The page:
Understanding Lyme disease
Lyme disease was discovered in 1975 in Lyme, Connecticut. The bacterium Borrelia burgdor-feri causes Lyme disease, and it’s carried by ticks and transmitted through an infected tick’s
bite. The deer tick (Ixodes dammini) is the most notable of the ticks that carry Lyme disease, but the black-legged tick (Ixodes scapularis) and the western black-legged tick (Ixodes pacificus) also carry the bacterium.
Unlike the common dog tick, the deer tick and its relations are small. A normal-sized adult deer tick is not much bigger than the head of a straight pin. Deer tick larvae and nymphs are
much smaller than the ticks in their adult stage and can carry Lyme disease to their hosts. Sixty
percent of Lyme disease sufferers were not aware of their deer tick bites.
Lyme disease affects humans, dogs, cattle, horses, and wild animals, and it may start with a noticeable red rash around the bite. Many sufferers, however, never develop the rash. In dogs, the most common signs are arthritis, anorexia, lethargy, and weight loss. Lyme disease
can usually be treated with a combination of multispectrum antibiotics.
Left untreated, Lyme disease can affect nerves, joints, and heart tissue, and in some cases may be accompanied by post-Lyme disease syndrome, which includes arthritis-like symptoms. As of 2003, every state in the United States with the exception of Montana has reported some incidence of Lyme disease, according to the Centers for Disease Control and Prevention (CDC).
Take precautions against picking up any ticks. A vaccine against Lyme disease is available for dogs, but it may not provide full protection for your pet. Avoid tick-infested areas, such as heavy brush, woods, or tall grasses. Use tick repellents, and brush your dog whenever she enters tick habitats. Remove any ticks you find, and put them in a glass jar for identification by your vet.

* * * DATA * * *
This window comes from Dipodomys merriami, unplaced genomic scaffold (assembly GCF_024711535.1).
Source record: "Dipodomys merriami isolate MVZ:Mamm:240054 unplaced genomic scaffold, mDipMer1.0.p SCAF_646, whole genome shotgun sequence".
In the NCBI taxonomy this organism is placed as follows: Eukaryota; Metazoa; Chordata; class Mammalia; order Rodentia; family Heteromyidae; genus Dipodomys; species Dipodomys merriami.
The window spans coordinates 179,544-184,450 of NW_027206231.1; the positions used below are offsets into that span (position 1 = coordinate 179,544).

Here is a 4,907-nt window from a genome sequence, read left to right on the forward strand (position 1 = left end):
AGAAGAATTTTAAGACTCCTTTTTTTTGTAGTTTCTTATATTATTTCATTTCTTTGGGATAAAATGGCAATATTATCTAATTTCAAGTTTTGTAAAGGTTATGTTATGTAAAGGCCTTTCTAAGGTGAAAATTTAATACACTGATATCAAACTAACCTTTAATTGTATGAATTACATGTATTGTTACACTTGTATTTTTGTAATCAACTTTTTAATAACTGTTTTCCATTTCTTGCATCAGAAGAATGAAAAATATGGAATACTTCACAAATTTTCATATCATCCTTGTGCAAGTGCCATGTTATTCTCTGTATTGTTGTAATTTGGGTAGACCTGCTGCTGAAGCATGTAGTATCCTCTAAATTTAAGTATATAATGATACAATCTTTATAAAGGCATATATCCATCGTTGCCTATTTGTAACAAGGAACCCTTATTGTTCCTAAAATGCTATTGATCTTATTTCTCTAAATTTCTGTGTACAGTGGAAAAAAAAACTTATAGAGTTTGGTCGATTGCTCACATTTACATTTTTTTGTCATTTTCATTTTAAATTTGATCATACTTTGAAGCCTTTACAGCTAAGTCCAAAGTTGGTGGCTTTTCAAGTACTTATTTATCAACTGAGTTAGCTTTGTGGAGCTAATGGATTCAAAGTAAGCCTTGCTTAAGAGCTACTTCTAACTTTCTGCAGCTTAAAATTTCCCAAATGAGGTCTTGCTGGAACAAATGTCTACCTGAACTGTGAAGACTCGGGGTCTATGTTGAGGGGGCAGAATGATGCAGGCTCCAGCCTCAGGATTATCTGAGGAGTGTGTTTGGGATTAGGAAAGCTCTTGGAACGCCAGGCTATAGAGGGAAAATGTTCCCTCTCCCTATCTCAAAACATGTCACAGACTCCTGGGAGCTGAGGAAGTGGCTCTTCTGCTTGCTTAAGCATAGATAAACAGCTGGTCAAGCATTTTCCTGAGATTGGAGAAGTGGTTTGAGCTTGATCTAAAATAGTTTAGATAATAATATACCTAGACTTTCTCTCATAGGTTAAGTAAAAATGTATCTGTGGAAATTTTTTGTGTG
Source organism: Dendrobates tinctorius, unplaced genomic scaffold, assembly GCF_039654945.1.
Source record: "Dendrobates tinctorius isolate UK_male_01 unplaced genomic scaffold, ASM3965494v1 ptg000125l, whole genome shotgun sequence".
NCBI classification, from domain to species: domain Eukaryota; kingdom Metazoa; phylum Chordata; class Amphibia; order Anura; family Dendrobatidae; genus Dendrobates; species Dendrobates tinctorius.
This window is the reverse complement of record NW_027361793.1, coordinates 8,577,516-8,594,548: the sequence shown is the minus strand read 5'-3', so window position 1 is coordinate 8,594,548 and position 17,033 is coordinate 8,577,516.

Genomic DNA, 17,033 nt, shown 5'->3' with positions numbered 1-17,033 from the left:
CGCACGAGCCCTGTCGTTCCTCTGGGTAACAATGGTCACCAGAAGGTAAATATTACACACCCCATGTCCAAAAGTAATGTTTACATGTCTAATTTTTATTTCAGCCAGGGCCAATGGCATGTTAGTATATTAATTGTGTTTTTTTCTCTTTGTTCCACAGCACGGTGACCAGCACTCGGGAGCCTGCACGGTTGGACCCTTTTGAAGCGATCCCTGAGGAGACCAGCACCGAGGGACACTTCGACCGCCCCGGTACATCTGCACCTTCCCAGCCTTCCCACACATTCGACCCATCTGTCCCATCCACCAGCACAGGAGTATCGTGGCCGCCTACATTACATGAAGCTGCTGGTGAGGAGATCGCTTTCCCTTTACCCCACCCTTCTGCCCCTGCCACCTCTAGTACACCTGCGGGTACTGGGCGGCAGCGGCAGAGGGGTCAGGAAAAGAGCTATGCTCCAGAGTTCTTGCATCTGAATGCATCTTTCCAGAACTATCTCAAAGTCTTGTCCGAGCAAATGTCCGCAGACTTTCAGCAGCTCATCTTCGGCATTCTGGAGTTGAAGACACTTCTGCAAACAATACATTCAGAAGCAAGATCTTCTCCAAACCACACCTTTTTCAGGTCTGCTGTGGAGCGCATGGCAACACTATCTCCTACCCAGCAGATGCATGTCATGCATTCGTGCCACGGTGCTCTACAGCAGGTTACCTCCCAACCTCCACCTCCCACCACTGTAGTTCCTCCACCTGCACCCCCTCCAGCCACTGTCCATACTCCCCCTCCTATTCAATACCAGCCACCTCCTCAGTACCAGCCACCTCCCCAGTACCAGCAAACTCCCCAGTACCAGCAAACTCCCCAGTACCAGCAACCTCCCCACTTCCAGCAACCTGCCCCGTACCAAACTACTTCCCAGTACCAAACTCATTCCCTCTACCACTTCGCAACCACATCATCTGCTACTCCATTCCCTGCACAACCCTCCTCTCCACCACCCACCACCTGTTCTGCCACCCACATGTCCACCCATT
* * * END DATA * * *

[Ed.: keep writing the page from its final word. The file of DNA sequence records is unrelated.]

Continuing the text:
Although pretty unusual for dogs, lice infestations can happen. They usually occur in dogs who come from bad situations, such as living in rundown puppy mills or experiencing abandonment or neglect. As a result, dogs who have lice are usually physically run-down. So after you get the lice under control, having your vet check the dog over for other problems is probably a good idea.
Lice are light-colored insects that don’t fly (they’re wingless) and are only 2 or 3 millimeters long. You can identify them visually by seeing either the lice on the dog or the eggs, which are known as nits.
A good flea dip usually kills lice and their eggs. (Use the same precautions you’d use with any insecticides.) You can also try Nix, which is the human version of anti-lice soap. Keeping some on hand may not be a bad idea, because humans can get lice from a dog and you may have to treat yourself.
If your dog has lice, you must bag and throw away all bedding and any material your dog has slept in. Other pets that have come into contact with the affected dog also need to be treated. You need to wash and disinfect all areas where the dog has been and any place your other pets have been.